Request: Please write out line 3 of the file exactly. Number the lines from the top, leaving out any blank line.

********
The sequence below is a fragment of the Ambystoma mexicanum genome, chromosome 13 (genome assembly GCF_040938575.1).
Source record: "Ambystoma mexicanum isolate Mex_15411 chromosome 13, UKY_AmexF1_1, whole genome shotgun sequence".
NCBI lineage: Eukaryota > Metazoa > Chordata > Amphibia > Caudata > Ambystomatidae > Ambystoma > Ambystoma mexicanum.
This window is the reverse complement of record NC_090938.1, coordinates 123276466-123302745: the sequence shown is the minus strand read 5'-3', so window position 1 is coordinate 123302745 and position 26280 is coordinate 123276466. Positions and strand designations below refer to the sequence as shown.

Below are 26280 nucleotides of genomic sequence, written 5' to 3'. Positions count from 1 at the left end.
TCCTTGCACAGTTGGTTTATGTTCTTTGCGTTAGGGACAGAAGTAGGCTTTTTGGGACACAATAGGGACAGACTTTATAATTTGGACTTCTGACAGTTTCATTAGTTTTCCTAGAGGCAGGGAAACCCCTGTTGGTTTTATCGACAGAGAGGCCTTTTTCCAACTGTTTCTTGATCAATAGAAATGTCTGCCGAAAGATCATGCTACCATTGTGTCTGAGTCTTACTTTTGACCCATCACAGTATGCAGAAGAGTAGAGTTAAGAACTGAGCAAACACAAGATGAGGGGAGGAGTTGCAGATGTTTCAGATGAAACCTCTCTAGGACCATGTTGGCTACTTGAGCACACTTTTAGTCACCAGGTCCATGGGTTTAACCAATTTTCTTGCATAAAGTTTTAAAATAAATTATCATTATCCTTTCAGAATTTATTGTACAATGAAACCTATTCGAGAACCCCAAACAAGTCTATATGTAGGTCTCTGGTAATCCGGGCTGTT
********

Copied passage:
NCBI lineage: Eukaryota > Metazoa > Chordata > Amphibia > Caudata > Ambystomatidae > Ambystoma > Ambystoma mexicanum.